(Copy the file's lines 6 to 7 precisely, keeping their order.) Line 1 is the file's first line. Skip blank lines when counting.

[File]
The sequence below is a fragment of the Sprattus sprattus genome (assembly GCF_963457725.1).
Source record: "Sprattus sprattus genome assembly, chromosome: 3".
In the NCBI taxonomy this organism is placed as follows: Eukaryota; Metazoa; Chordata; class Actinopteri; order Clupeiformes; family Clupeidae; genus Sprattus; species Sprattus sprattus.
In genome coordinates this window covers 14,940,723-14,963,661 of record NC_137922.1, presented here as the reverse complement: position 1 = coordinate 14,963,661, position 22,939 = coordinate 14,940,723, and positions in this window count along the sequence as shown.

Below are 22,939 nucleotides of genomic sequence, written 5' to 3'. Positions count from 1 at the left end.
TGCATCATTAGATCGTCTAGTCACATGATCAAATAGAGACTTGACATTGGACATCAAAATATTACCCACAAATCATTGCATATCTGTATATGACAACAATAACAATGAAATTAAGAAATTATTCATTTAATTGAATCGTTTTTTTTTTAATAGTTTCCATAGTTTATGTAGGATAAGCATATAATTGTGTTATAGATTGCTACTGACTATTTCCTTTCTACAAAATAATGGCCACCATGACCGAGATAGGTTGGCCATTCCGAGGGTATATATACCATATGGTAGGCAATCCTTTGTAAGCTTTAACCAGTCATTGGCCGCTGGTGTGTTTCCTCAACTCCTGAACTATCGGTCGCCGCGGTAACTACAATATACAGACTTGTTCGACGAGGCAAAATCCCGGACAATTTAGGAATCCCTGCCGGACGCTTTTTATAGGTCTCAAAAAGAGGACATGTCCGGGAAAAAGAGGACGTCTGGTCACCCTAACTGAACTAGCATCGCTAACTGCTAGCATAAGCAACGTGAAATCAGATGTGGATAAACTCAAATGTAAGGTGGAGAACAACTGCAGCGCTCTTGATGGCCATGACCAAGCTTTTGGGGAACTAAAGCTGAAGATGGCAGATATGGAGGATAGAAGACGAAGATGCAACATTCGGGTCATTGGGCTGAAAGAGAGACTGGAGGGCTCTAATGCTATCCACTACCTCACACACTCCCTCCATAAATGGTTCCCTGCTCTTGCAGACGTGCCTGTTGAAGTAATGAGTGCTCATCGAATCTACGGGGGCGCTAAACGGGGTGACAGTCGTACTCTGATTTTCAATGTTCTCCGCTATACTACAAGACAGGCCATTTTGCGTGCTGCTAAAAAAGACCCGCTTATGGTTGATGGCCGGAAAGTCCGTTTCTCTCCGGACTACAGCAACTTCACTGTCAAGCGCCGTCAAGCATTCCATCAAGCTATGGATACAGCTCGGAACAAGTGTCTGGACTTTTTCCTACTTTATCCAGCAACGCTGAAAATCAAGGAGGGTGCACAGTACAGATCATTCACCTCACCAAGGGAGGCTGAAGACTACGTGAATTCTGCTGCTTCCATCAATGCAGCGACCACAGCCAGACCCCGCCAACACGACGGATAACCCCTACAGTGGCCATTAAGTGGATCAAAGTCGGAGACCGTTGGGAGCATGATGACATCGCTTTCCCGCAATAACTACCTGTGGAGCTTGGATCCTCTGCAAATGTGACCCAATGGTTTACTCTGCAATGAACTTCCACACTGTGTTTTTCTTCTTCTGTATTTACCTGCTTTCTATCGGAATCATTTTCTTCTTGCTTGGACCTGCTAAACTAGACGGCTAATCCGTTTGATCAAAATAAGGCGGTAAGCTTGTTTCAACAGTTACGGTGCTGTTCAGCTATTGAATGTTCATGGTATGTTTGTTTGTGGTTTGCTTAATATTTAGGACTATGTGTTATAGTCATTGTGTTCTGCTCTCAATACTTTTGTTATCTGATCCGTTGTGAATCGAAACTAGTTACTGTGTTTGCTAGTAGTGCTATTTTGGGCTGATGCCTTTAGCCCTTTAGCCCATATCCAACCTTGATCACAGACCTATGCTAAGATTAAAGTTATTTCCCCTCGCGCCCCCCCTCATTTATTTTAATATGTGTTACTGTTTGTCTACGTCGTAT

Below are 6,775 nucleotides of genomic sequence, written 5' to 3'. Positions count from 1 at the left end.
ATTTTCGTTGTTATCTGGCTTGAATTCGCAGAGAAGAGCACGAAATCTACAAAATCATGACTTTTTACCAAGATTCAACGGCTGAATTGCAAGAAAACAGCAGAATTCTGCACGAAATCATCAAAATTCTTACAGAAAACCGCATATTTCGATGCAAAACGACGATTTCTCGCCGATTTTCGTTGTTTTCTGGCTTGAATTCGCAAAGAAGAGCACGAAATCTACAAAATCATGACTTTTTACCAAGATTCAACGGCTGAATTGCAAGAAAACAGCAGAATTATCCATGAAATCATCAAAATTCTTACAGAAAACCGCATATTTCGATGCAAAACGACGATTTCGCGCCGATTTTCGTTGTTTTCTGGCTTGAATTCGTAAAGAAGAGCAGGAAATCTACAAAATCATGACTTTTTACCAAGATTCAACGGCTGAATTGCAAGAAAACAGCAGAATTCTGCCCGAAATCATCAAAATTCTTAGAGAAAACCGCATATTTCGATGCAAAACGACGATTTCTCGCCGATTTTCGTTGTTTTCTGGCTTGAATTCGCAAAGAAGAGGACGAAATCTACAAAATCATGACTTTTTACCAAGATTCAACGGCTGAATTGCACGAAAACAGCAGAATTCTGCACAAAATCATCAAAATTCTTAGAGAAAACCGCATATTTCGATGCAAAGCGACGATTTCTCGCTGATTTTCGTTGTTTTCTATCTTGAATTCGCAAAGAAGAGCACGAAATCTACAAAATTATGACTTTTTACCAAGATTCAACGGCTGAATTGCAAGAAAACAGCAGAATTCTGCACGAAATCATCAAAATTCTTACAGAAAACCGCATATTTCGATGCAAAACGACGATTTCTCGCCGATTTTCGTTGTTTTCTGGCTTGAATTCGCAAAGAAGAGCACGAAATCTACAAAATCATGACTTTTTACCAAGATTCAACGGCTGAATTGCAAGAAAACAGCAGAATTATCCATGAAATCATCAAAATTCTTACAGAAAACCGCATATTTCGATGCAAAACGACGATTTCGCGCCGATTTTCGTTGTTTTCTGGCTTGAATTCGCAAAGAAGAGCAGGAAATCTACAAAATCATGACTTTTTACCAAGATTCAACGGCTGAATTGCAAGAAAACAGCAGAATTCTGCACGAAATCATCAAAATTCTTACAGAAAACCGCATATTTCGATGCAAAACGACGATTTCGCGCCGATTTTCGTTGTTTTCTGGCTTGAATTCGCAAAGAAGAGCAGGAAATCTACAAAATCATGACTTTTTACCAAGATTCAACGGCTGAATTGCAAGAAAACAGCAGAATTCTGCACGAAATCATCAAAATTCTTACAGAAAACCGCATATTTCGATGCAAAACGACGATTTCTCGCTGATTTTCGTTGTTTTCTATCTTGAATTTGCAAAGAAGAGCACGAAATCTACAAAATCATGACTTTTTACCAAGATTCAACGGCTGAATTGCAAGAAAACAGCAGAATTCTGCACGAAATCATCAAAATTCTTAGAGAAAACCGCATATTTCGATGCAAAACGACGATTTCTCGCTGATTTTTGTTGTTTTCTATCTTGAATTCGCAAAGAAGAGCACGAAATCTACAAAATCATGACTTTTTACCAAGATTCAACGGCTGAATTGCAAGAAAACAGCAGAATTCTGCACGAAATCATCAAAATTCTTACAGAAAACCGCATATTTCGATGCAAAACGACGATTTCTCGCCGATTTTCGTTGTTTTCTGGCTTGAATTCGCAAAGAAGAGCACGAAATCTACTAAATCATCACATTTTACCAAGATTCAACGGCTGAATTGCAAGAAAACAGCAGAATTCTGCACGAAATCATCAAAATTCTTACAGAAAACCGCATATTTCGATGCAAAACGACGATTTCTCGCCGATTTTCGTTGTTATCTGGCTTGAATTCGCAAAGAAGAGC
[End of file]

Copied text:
TGCATCATTAGATCGTCTAGTCACATGATCAAATAGAGACTTGACATTGGACATCAAAATATTACCCACAAATCATTGCATATCTGTATATGACAACAATAACAATGAAATTAAGAAATTATTCATTTAATTGAATCGTTTTTTTTTTAATAGTTTCCATAGTTTATGTAGGATAAGCATATAATTGTGTTATAGATTGCTACTGACTATTTCCTTTCTACAAAATAATGGCCACCATGACCGAGATAGGTTGGCCATTCCGAGGGTATATATACCATATGGTAGGCAATCCTTTGTAAGCTTTAACCAGTCATTGGCCGCTGGTGTGTTTCCTCAACTCCTGAACTATCGGTCGCCGCGGTAACTACAATATACAGACTTGTTCGACGAGGCAAAATCCCGGACAATTTAGGAATCCCTGCCGGACGCTTTTTATAGGTCTCAAAAAGAGGACATGTCCGGGAAAAAGAGGACGTCTGGTCACCCTAACTGAACTAGCATCGCTAACTGCTAGCATAAGCAACGTGAAATCAGATGTGGATAAACTCAAATGTAAGGTGGAGAACAACTGCAGCGCTCTTGATGGCCATGACCAAGCTTTTGGGGAACTAAAGCTGAAGATGGCAGATATGGAGGATAGAAGACGAAGATGCAACATTCGGGTCATTGGGCTGAAAGAGAGACTGGAGGGCTCTAATGCTATCCACTACCTCACACACTCCCTCCATAAATGGTTCCCTGCTCTTGCAGACGTGCCTGTTGAAGTAATGAGTGCTCATCGAATCTACGGGGGCGCTAAACGGGGTGACAGTCGTACTCTGATTTTCAATGTTCTCCGCTATACTACAAGACAGGCCATTTTGCGTGCTGCTAAAAAAGACCCGCTTATGGTTGATGGCCGGAAAGTCCGTTTCTCTCCGGACTACAGCAACTTCACTGTCAAGCGCCGTCAAGCATTCCATCAAGCTATGGATACAGCTCGGAACAAGTGTCTGGACTTTTTCCTACTTTATCCAGCAACGCTGAAAATCAAGGAGGGTGCACAGTACAGATCATTCACCTCACCAAGGGAGGCTGAAGACTACGTGAATTCTGCTGCTTCCATCAATGCAGCGACCACAGCCAGACCCCGCCAACACGACGGATAACCCCTACAGTGGCCATTAAGTGGATCAAAGTCGGAGACCGTTGGGAGCATGATGACATCGCTTTCCCGCAATAACTACCTGTGGAGCTTGGATCCTCTGCAAATGTGACCCAATGGTTTACTCTGCAATGAACTTCCACACTGTGTTTTTCTTCTTCTGTATTTACCTGCTTTCTATCGGAATCATTTTCTTCTTGCTTGGACCTGCTAAACTAGACGGCTAATCCGTTTGATCAAAATAAGGCGGTAAGCTTGTTTCAACAGTTACGGTGCTGTTCAGCTATTGAATGTTCATGGTATGTTTGTTTGTGGTTTGCTTAATATTTAGGACTATGTGTTATAGTCATTGTGTTCTGCTCTCAATACTTTTGTTATCTGATCCGTTGTGAATCGAAACTAGTTACTGTGTTTGCTAGTAGTGCTATTTTGGGCTGATGCCTTTAGCCCTTTAGCCCATATCCAACCTTGATCACAGACCTATGCTAAGATTAAAGTTATTTCCCCTCGCGCCCCCCCTCATTTATTTTAATATGTGTTACTGTTTGTCTACGTCGTAT

Below are 6,775 nucleotides of genomic sequence, written 5' to 3'. Positions count from 1 at the left end.